On the way a no-left-turn sign diverted me from my route and I found myself in a couple of gentrifying blocks. I photographed the sign for Bellicose Church, on the assumption that it was indeed some sort of place of worship and not, say, the design studio of someone who’d given himself a peculiar name. The typography was uncommonly good for a small church, or for pretty much any church. But I thought it was funny, whatever it was. (I just now looked it up and no longer find it funny. It is a church—a “missional community”—with this action statement: “We named our church Bellicose because we don’t believe that Jesus wants his church to be passive. Therefore we’re inclined or eager to fight for people’s hearts (John 15:13), aggressively hostile to the gates of hell (Matt 16:18, Matt 11:12), and warlike against sin (1 Pet 2:11, 2 Cor 10:3-5) — we’re aggressive in our love for God and people.” Well, at least they’re honest about it. But God save me from people who are aggressive in their love for God. So is ISIS.
After photographing the church facade, I went into, and back out of, a place called the Corner Café. I am indeed a total rube when it comes to food. I’m reluctant to try anything with ingredients that I need to have defined or that seem bizarre. For instance, one salad came with espresso vinaigrette, which seemed to be overreaching for originality. Every lunch entreé involved one or more such oddities, so I after I visited the Kemper Museum I sat in my car in the parking lot eating the string cheese, carrots, and almonds I’d packed, which was much cheaper and probably more healthful.
I spent very little time at the Kemper, which was again a disappointment because the main building has only a couple of small galleries devoted to their permanent collection. However, included in those galleries was an absolutely wonderful purple painting by Helen Frankenthaler called, appropriately, “Bacchus.” It alone was worth the visit. I took some photos, none of which begin to do it justice. Then I fell for a ceramic vase in the gift shop, which is precisely what happened the first time I went to the Kemper. Don’t go in museum gift shops when you’re tired and hungry: That should be one of my mantras. There is a vacation phenomenon whereby you give yourself permission to spend money on such things even though you tell yourself not to. And here I’ve been getting rid of as much stuff as possible at home.
I decided not to take the turnpike to Lawrence, but to go the southern route, through Overland Park. Once I got off 470 and onto Kansas Route 10, it seemed like I was in Lawrence in no time. I found the main drag easily, ate cheese ravioli and spanakopita at a Greek/Italian restaurant, then hit the nature store and the toy store that I’d spotted on my first drive-through. Oddly, given that I’d just mentioned Mexican jumping beans in my recent blog post on spirit animals, the nature store had some of those little clear boxes of beans on the checkout counter–the first I’d seen in years. The sales clerk, an older woman, knew about the larva, and about why they jumped. Some of the beans were in sunlight, and they did seem to be jumping more than the ones that were in shadow. “Here,” she said, handing me a section of newspaper. “If you put that over the display, they’ll stop jumping.” I did it, and bingo, the jumping stopped immediately. That was impressive. I did it a couple more times and told her about my blog post. I bought a 50-cent plastic lizard as a mascot for the trip and also an inexpensive but lovely fossil, an orthoceras–an ancient cephalopod that navigated by squirting water out of its body. The toy store, which was jaw-droppingly extensive, made me wish I knew someone with a little kid. It would have been great fun to explore the whole place and buy tons of presents.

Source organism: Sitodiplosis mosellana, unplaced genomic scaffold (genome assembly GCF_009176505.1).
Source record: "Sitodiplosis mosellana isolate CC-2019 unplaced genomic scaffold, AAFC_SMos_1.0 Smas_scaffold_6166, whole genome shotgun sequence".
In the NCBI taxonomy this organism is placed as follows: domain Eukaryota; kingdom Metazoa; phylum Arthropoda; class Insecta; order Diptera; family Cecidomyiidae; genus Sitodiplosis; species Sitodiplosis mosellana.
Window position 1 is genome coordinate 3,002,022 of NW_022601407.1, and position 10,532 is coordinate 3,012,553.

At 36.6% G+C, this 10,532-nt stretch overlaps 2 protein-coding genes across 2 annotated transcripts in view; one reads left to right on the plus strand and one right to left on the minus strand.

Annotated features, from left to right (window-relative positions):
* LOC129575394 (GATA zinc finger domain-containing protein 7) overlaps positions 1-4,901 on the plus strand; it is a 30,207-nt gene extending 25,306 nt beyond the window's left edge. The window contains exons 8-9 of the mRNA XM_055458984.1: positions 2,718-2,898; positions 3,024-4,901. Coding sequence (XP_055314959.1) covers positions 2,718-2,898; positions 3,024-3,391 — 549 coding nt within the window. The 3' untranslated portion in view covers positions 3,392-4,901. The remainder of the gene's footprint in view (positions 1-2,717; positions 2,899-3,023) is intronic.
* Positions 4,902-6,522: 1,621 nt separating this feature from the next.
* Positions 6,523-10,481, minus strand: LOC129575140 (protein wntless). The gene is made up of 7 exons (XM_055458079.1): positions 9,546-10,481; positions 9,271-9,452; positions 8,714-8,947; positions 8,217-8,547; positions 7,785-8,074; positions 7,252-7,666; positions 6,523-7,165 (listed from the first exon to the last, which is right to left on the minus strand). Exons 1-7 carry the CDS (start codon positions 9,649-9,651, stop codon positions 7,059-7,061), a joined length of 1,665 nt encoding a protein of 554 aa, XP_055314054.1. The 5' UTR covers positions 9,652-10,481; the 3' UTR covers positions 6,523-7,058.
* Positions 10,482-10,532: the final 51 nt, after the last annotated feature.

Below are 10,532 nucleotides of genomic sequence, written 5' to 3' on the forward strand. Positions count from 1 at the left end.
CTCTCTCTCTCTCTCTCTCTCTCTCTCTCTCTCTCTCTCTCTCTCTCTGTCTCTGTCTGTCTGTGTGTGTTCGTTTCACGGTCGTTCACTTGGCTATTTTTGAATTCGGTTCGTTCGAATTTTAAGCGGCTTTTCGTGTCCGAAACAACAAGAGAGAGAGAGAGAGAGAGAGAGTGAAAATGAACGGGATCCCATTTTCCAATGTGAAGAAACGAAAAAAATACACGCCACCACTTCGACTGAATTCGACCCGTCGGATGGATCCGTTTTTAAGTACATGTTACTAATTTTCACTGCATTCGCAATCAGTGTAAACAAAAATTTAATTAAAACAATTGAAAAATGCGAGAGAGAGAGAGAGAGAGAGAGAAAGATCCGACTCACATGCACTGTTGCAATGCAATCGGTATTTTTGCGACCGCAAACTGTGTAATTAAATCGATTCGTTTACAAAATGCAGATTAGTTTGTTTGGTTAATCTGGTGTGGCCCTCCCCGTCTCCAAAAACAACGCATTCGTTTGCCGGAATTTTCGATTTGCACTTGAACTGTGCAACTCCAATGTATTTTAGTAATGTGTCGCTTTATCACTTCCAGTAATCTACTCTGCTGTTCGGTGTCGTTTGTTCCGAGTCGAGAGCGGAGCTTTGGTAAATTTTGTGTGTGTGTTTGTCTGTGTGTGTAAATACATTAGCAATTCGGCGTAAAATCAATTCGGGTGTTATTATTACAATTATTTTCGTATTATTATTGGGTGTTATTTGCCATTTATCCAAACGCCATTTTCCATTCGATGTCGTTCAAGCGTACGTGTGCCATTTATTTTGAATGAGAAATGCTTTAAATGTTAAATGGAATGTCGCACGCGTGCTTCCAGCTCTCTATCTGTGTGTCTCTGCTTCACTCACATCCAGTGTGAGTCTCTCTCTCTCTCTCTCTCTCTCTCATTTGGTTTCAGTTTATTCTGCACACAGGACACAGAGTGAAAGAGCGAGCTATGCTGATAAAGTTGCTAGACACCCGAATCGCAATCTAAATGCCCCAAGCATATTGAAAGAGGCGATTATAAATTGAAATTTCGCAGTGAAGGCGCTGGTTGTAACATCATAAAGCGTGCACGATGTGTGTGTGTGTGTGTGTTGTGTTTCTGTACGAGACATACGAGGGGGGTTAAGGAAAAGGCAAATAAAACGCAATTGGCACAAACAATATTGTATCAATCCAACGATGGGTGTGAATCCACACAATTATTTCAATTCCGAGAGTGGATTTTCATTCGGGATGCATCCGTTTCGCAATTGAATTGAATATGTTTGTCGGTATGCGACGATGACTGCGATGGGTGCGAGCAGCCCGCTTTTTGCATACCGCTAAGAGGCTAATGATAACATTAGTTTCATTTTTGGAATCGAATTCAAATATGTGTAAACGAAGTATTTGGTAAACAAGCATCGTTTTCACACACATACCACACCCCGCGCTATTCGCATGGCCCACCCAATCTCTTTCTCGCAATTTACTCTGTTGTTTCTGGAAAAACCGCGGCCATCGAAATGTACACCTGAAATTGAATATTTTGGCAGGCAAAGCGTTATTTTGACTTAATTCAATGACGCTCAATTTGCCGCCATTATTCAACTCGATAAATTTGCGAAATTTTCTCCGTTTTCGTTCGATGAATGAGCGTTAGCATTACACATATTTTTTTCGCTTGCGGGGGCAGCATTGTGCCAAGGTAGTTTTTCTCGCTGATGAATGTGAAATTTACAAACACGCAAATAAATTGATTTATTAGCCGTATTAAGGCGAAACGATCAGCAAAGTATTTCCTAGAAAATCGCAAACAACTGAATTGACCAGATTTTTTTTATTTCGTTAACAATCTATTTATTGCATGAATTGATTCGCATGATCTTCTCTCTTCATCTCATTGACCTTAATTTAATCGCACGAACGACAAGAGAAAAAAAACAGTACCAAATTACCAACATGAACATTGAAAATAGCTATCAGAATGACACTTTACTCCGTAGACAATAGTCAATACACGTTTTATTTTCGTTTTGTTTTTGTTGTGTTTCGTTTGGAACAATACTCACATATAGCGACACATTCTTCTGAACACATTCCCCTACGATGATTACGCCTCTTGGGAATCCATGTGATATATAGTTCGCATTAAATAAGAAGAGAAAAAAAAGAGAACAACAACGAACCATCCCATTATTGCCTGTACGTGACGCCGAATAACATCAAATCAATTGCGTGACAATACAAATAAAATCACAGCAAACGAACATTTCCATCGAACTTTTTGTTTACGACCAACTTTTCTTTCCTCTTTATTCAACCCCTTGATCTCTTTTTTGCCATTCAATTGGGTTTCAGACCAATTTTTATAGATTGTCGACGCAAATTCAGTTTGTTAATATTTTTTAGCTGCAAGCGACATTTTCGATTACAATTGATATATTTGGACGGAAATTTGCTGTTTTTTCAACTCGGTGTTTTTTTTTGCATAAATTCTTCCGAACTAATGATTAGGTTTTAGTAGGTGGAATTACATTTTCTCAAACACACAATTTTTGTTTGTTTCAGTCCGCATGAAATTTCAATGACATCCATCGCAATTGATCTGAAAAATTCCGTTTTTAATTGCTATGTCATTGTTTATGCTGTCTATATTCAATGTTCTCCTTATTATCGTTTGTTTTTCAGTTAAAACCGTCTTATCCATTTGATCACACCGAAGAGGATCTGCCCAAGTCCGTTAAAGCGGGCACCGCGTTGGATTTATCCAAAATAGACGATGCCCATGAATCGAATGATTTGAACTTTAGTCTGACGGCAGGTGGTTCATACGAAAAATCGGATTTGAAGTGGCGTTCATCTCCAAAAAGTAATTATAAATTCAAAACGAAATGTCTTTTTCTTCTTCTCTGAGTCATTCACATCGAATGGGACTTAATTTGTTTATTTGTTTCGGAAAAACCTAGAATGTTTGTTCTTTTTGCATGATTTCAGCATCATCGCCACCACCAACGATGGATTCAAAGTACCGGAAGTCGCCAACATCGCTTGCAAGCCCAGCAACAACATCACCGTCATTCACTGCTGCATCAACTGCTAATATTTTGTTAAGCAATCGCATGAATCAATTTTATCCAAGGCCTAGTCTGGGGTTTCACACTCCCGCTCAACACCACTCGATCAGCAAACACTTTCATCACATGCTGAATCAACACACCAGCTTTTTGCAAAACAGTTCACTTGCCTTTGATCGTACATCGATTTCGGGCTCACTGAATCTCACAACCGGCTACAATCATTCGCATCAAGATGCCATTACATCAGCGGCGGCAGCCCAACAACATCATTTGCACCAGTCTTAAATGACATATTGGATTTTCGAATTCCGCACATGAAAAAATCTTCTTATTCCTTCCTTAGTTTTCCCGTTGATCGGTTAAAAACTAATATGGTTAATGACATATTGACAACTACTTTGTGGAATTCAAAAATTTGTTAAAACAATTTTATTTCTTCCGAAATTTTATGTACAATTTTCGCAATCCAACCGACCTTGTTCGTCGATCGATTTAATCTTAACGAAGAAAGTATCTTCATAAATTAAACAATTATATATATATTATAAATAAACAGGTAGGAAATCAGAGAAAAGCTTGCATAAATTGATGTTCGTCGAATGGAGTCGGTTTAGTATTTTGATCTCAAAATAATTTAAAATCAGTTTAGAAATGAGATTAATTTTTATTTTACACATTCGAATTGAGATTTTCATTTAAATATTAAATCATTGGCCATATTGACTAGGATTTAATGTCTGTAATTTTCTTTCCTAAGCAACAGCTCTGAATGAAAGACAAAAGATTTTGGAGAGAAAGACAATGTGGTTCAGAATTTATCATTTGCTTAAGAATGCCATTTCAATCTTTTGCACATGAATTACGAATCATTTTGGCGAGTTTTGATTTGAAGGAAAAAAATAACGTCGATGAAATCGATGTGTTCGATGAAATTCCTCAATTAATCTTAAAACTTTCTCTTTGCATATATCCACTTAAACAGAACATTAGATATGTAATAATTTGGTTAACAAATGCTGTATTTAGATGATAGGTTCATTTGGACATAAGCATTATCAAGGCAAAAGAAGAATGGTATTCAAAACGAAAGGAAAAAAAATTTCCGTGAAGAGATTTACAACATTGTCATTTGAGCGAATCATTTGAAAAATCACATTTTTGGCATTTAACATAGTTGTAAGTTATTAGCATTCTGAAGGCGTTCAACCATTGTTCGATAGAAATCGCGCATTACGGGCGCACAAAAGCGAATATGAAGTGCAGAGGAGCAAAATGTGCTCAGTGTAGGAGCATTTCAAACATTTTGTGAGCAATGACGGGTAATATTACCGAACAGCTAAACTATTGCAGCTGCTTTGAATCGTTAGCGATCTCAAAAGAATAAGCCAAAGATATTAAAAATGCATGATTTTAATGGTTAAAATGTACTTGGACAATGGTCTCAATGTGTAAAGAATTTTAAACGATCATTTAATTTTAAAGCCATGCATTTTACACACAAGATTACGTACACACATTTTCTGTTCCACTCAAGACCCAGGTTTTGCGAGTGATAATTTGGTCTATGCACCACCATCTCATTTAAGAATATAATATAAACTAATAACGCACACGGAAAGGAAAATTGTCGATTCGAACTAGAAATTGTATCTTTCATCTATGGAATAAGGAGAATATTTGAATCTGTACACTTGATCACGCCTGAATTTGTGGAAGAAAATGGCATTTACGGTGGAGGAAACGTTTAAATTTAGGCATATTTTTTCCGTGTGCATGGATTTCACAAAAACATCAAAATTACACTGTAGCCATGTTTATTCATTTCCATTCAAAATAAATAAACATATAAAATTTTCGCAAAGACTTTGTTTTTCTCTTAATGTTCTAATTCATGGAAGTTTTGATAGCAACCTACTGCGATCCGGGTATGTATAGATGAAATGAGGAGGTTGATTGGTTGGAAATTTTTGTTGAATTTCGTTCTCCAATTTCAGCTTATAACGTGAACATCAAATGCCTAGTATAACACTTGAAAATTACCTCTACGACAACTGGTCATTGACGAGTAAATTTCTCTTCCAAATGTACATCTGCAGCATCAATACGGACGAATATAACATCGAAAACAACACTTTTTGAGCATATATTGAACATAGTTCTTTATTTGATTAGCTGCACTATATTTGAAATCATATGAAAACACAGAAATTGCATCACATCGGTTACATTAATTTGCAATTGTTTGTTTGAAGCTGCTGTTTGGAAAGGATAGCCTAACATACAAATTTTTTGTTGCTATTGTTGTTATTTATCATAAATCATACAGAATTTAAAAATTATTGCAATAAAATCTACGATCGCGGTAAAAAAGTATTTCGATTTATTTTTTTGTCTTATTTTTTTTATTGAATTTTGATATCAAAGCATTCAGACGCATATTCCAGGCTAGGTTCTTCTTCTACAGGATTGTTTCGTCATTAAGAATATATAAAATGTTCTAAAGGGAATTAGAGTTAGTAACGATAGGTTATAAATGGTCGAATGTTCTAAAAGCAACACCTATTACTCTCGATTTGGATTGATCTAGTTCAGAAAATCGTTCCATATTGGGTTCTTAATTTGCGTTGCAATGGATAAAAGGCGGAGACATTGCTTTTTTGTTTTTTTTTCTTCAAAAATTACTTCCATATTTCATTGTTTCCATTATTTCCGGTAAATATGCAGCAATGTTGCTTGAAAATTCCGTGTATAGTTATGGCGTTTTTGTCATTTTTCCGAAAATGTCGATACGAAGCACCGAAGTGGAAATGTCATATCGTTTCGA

This morning, in my motel room in Lawrence, I decided that I needed extra sleep before going to the Spencer Museum of Art, my main reason for stopping here. I ended up sleeping all day. In the evening I called the museum, which the AAA Tour Guide said was open until 8 p.m. on Wednesdays, and a recording announced that it was closed for renovations until sometime in 2016. So that was that.
I’d forgotten that when I sleep in the daytime, my dreams tend to be more nightmarish than usual. Now I’m feeling very bad emotionally, with my legs aching from driving, and I’m beginning to think about aborting the trip. The drive out seems overwhelming, and the drive back, impossible. Given everything I’ve learned about Fort Collins real estate in the last two weeks, it seems a fool’s errand to go out there. I’m also worried about my sister back in Carbondale, who has descended from hypomania back into depression, and I feel guilty about leaving the dogs in the kennel for so long. I’ve decided to put off the decision until tomorrow morning. I showered after getting up at 5:30 tonight, so tomorrow I can just get dressed, throw everything into the car, and take off. Whether west or homeward, I don’t know.